December 18, 2020. 

That was the last time that Gennadiy Golovkin laced up his gloves and fought professionally, and while time away from the ring can be a bonus in a sport as physically demanding as boxing, the Kazakhstan ace could have picked an easier opponent in his comeback fight. 

In the most popular boxing betting markets, the man known as Triple G is a 1/8 sure thing according to the bookies in his upcoming bout against Ryota Murata on April 9. The Japanese star is considered to be nothing more than a 4/1 outsider.

But one fight in the best part of two and a half years is not ideal preparation for a bout against the WBA middleweight champion.

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Of course, the mitigating factor is that Murata has faced just as long on the sidelines given that the duo’s initial date was scrapped, but the Japanese technician is three years younger than Golovkin and will surely find it much easier to return to his fighting weight. The most knowledgeable boxing preview columns will also note that the underdog won WBA middleweight gold against Rob Brant after nine months out of the ring – and without a warm-up fight first. 

Golovkin will also have to overcome a partisan crowd of 36,000 fans in Saitama, so could ring rust and home comforts see Murata spring an almighty upset?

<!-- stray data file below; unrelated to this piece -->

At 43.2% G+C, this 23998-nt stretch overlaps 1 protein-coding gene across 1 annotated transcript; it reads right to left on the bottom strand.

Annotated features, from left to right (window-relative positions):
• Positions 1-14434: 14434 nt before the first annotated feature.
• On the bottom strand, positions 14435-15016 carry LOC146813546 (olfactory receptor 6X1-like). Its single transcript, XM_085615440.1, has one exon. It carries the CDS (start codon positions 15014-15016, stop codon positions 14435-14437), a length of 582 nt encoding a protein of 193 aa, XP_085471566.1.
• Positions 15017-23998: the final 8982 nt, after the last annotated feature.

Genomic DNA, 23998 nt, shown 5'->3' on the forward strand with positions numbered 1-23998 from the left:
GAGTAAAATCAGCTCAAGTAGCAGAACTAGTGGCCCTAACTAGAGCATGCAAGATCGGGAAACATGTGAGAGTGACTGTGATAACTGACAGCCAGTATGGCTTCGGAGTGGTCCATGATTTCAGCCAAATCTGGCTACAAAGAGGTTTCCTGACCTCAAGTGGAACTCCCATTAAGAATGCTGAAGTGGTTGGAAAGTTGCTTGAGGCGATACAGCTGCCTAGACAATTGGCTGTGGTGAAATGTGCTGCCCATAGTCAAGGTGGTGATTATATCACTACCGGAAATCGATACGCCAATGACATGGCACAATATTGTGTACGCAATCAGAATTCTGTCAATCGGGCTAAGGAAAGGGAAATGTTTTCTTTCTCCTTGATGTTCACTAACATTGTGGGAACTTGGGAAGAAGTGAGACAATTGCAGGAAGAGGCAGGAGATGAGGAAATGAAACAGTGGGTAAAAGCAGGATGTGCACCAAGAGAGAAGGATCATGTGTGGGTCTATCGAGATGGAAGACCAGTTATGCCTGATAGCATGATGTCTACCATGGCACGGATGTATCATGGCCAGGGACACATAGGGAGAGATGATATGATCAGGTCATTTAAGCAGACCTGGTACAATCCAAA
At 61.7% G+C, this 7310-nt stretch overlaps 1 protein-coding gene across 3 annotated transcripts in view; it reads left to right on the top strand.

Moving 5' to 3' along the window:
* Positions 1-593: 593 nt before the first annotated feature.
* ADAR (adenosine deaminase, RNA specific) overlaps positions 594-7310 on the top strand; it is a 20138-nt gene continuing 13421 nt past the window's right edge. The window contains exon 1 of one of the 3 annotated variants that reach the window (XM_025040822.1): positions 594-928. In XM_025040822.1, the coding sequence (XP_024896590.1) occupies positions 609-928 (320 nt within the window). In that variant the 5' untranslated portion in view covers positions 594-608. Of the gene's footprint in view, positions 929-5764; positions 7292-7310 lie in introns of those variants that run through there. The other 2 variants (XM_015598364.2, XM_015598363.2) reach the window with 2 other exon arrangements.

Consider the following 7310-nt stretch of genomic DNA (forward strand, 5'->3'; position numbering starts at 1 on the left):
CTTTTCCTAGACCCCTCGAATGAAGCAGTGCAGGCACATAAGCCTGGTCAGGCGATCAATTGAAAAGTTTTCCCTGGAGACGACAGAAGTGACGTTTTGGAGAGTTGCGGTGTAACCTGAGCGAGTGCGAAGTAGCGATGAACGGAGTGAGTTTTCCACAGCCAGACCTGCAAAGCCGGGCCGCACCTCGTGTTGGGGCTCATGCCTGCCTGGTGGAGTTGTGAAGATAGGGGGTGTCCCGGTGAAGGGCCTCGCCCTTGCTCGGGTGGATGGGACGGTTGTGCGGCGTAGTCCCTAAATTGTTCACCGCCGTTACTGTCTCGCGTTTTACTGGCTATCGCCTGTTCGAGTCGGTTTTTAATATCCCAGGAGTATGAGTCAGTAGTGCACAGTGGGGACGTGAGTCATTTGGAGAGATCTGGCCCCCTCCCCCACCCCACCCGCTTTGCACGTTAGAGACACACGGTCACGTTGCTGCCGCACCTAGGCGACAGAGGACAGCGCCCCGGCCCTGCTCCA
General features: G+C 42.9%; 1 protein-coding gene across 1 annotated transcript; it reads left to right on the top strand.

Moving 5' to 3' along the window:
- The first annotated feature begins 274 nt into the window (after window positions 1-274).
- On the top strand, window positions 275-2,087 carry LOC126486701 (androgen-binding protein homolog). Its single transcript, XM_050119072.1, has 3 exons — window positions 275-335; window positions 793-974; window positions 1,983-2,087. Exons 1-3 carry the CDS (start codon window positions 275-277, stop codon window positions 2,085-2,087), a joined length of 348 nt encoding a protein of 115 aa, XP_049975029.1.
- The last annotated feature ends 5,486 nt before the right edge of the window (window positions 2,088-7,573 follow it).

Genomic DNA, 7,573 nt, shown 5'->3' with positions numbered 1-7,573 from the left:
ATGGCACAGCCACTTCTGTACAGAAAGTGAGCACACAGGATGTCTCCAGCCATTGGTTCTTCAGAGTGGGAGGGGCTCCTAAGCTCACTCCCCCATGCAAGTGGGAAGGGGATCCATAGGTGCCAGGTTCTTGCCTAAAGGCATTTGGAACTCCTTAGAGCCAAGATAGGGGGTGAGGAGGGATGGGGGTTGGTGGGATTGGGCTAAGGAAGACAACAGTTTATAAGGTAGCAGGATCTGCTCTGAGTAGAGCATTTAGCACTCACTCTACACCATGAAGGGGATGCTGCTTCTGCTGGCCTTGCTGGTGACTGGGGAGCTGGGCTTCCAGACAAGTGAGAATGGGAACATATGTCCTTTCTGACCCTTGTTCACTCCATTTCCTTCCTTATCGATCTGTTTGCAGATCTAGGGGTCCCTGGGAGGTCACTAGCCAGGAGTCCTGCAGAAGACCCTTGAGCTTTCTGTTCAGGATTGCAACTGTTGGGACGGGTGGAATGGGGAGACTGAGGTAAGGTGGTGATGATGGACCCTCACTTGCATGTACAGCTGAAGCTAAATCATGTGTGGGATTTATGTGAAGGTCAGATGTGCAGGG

Class is Permanent

The elephant in the room, as far as Japanese supporters are concerned, is that while Murata enjoyed a fine amateur career that yielded an Olympic gold medal and a World Championship silver, his stint as a professional has been less decorated.

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The 36-year-old has only had 18 fights – he turned pro way back in 2013, and he is yet to beat an opponent that we might regard as world-class. Hassan N’Dam N’Jikam is perhaps the best name on Murata’s CV, and he only beat the Cameroon fighter five months after losing their initial contest.

With two defeats against good but not great opponents, you have to wonder if Murata – who has not been busy at all in recent years – still has the qualities to step up in grade and trouble Golovkin.

At 39, you suspect the best days of his career are behind GGG, but the hard-hitting middleweight was once upon a time ranked among the best pound-for-pound pugilists in the business, and while hand speed slows and reactions diminish, innate ability can live on for boxers well into their forties.

If nothing else, Golovkin looks in excellent shape – as evidenced by posts shared on social media, and the suggestion is that he still craves a trilogy fight with Saul ‘Canelo’ Alvarez, who handed the Kazakh the sole blemishes on his record.

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To fulfil that ambition, he simply cannot afford to lose to Murata, who he won’t be taking lightly. That motivation should be enough to see him through against a fighter who hasn’t exactly gone above and beyond to remain busy in recent years.

The fight is being billed as ‘Big Drama in Japan’, but Golovkin will be hoping that there is little action forthcoming from his opponent – and his ambitions of a legacy contest with Canelo remain alive and well.